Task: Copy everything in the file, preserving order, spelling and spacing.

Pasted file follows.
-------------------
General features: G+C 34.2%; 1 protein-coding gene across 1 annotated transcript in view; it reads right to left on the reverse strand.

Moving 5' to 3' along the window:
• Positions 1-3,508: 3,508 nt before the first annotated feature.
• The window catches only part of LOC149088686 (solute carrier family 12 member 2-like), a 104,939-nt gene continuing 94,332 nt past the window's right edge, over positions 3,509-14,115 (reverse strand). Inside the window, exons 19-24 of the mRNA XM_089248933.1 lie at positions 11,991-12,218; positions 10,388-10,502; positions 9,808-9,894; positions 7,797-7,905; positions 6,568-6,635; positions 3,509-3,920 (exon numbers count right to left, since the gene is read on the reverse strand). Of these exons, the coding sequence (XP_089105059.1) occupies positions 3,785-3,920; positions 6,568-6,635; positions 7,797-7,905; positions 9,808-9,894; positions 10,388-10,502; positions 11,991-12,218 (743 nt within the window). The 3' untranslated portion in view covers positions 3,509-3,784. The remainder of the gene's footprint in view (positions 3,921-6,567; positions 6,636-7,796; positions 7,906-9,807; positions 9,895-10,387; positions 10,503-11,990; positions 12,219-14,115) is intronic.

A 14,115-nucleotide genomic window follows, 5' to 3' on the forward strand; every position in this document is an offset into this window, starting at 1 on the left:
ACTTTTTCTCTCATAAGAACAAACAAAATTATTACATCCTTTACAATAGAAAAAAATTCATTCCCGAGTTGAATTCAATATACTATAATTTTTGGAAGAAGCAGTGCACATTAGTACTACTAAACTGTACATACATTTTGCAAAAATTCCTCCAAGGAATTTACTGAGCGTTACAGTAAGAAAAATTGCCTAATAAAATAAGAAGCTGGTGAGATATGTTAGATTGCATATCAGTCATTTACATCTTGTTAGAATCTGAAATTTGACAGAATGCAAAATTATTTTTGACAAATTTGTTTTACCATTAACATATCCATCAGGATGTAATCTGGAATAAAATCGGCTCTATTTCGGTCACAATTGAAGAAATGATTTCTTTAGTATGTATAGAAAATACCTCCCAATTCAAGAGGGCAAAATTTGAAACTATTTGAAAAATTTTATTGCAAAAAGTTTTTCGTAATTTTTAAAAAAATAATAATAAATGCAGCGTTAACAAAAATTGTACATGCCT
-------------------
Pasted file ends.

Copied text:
General features: G+C 34.2%; 1 protein-coding gene across 1 annotated transcript in view; it reads right to left on the reverse strand.

Moving 5' to 3' along the window:
• Positions 1-3,508: 3,508 nt before the first annotated feature.
• The window catches only part of LOC149088686 (solute carrier family 12 member 2-like), a 104,939-nt gene continuing 94,332 nt past the window's right edge, over positions 3,509-14,115 (reverse strand). Inside the window, exons 19-24 of the mRNA XM_089248933.1 lie at positions 11,991-12,218; positions 10,388-10,502; positions 9,808-9,894; positions 7,797-7,905; positions 6,568-6,635; positions 3,509-3,920 (exon numbers count right to left, since the gene is read on the reverse strand). Of these exons, the coding sequence (XP_089105059.1) occupies positions 3,785-3,920; positions 6,568-6,635; positions 7,797-7,905; positions 9,808-9,894; positions 10,388-10,502; positions 11,991-12,218 (743 nt within the window). The 3' untranslated portion in view covers positions 3,509-3,784. The remainder of the gene's footprint in view (positions 3,921-6,567; positions 6,636-7,796; positions 7,906-9,807; positions 9,895-10,387; positions 10,503-11,990; positions 12,219-14,115) is intronic.

A 14,115-nucleotide genomic window follows, 5' to 3' on the forward strand; every position in this document is an offset into this window, starting at 1 on the left:
ACTTTTTCTCTCATAAGAACAAACAAAATTATTACATCCTTTACAATAGAAAAAAATTCATTCCCGAGTTGAATTCAATATACTATAATTTTTGGAAGAAGCAGTGCACATTAGTACTACTAAACTGTACATACATTTTGCAAAAATTCCTCCAAGGAATTTACTGAGCGTTACAGTAAGAAAAATTGCCTAATAAAATAAGAAGCTGGTGAGATATGTTAGATTGCATATCAGTCATTTACATCTTGTTAGAATCTGAAATTTGACAGAATGCAAAATTATTTTTGACAAATTTGTTTTACCATTAACATATCCATCAGGATGTAATCTGGAATAAAATCGGCTCTATTTCGGTCACAATTGAAGAAATGATTTCTTTAGTATGTATAGAAAATACCTCCCAATTCAAGAGGGCAAAATTTGAAACTATTTGAAAAATTTTATTGCAAAAAGTTTTTCGTAATTTTTAAAAAAATAATAATAAATGCAGCGTTAACAAAAATTGTACATGCCT